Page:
TCS Daily

The World Has Changed, Why Won't the Fund and the Bank?

By Desmond Lachman - July 13, 2007 12:00 AM

In recent years, both the IMF and the World Bank have become remarkably free in urging their member countries to improve their governance and to downsize their bloated public sectors. Yet both Bretton Woods institutions have consistently opposed any serious external evaluation of either their own governance structures or of the continued relevance of their operations in today's very changed world of global finance. This has to raise anew Plato's age-old question as to whom, if anyone, might be guarding the guardians of the global economy.

The need for a serious external evaluation of the IMF and the World Bank would appear all the more pressing now at a time that both of these institutions need to restore their tattered credibility. The IMF is yet to shake off its many missteps during the Asian and Latin American currency crises some ten years ago, while the World Bank is presently reeling from its two years of mismanagement under Paul Wolfowitz' leadership. And the continued practice of dividing the leadership of the World Bank and the IMF between the Americans and the Europeans has hardly done anything to restore the legitimacy of those institutions, especially among the Asian emerging market economies, whose weight continues to increase in the global economy.

How timely it would be to have an external evaluation of these institutions now on the eve of new management taking charge, when serious questions should be asked as to the correct long-term course that these institutions should be charting.

Among the more fundamental changes in the global economy over the past sixty years that has undermined the continued relevance of the Bretton Woods institutions has been the increasingly free flow of private capital across international borders. At the time that the Bretton Woods institutions were set up in 1946, highly restrictive capital controls were the norm with even Western European countries being starved of private capital inflows. By contrast, today most countries, including those emerging market economies in Asia, Eastern Europe, and Latin America, all have access to a vast pool of private international capital. And they can access this capital at interest rates not much higher than those offered by the official lenders.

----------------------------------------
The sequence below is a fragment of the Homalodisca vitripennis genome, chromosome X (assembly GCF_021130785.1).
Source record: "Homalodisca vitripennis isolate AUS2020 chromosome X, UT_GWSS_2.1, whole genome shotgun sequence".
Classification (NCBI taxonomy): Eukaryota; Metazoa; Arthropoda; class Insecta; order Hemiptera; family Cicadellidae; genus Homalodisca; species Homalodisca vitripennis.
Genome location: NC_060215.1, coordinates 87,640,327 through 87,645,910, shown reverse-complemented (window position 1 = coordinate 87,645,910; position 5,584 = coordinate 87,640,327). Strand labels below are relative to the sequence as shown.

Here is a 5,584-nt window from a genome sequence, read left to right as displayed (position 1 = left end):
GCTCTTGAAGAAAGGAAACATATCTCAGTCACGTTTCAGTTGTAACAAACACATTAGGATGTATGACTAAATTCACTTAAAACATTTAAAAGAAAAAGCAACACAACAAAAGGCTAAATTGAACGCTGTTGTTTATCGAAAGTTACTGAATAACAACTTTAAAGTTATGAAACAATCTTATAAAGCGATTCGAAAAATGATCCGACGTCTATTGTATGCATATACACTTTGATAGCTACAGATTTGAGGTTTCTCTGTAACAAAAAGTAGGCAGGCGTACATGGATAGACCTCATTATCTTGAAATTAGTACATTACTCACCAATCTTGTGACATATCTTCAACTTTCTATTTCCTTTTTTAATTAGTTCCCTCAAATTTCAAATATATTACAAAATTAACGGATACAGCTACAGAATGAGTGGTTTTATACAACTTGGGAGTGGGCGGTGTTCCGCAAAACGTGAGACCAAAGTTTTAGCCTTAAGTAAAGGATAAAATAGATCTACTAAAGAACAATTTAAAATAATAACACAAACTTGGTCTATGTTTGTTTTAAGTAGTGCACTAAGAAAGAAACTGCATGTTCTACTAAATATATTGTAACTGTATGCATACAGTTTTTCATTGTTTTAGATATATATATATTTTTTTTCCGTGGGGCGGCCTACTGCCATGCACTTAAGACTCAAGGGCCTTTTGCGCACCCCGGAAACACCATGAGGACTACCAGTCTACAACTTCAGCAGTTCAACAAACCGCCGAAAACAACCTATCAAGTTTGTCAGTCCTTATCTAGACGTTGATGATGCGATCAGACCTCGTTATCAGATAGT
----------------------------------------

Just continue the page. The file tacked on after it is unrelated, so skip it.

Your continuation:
The freer flow of private capital across international borders has rendered redundant the large IMF lending programs that characterized the Asian, Latin American, and Russian currency crises of the late 1990s. Indeed, almost all of the IMF's erstwhile large borrowers—Argentina, Brazil, Indonesia, and Russia—have fully prepaid their IMF obligations, while at the same time building an arsenal of international reserves that will enable them to weather well any future crisis without having to request large-scale IMF assistance. As a result, the IMF's outstanding loan book, which exceeded US $100 billion, as recently as end-2003 is now down to a mere US$15 billion.

The ready flow of private international capital has also rendered redundant a large part of the World Bank's lending activities. The World Bank's large middle-income emerging market member countries like Brazil, China, India, Russia, South Africa, and Turkey can all now more than meet their external financing requirements by accessing the global capital market. Yet World Bank lending to these countries still accounts for over one third of the World Bank's overall lending operations.

The easier access to private international capital flows has certainly diminished the role of both the IMF and the World Bank as lenders to the middle-income emerging market economies. However, this has not stopped both of these institutions from continuing to engage in bureaucratic overreaching and from substantially adding to their staffs. Between 1995 and 2006, at a time when there was virtually no increase in their membership, both Bretton Woods institutions expanded their staffs by 50 percent to 2,700 full time employees in the case of the IMF and to 8,700 employees in case of the World Bank.

The diminished relevance of the IMF and the World Bank for the middle-income emerging market economies does not mean that those institutions no longer have a useful to role to play in today's global economy. In a world characterized by very large global payment imbalances, an IMF is still needed to exercise firm surveillance over the international exchange system, reluctant as the IMF might have been of late to effectively exercise that role. For its part, the World Bank is still very much needed to pursue its original mandate of alleviating poverty, especially in Africa, notwithstanding its rather poor record on that score in recent years.

What the diminished relevance of these institutions does imply is that they need to be adapted to the new realities of the global economy in the twenty first century. It is in that context that a serious external evaluation of their operations would seem to be of the essence as a counterweight for the new management of those institutions to their powerful staffs, who are sadly all too much in favor of maintaining the status quo.

The author is resident fellow at the American Enterprise Institute.

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